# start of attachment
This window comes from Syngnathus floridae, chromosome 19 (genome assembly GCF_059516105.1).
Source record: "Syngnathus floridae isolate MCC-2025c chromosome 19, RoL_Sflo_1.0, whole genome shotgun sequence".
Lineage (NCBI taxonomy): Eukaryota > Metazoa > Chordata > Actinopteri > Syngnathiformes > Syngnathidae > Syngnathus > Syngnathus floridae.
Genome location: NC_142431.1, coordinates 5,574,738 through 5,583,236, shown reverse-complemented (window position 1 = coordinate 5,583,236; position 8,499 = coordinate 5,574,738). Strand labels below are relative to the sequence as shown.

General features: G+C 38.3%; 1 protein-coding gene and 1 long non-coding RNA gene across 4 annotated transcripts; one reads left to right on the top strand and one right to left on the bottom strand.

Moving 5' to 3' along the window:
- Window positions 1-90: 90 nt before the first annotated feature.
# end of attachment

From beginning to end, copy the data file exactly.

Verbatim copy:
This window comes from Syngnathus floridae, chromosome 19 (genome assembly GCF_059516105.1).
Source record: "Syngnathus floridae isolate MCC-2025c chromosome 19, RoL_Sflo_1.0, whole genome shotgun sequence".
Lineage (NCBI taxonomy): Eukaryota > Metazoa > Chordata > Actinopteri > Syngnathiformes > Syngnathidae > Syngnathus > Syngnathus floridae.
Genome location: NC_142431.1, coordinates 5,574,738 through 5,583,236, shown reverse-complemented (window position 1 = coordinate 5,583,236; position 8,499 = coordinate 5,574,738). Strand labels below are relative to the sequence as shown.

General features: G+C 38.3%; 1 protein-coding gene and 1 long non-coding RNA gene across 4 annotated transcripts; one reads left to right on the top strand and one right to left on the bottom strand.

Moving 5' to 3' along the window:
- Window positions 1-90: 90 nt before the first annotated feature.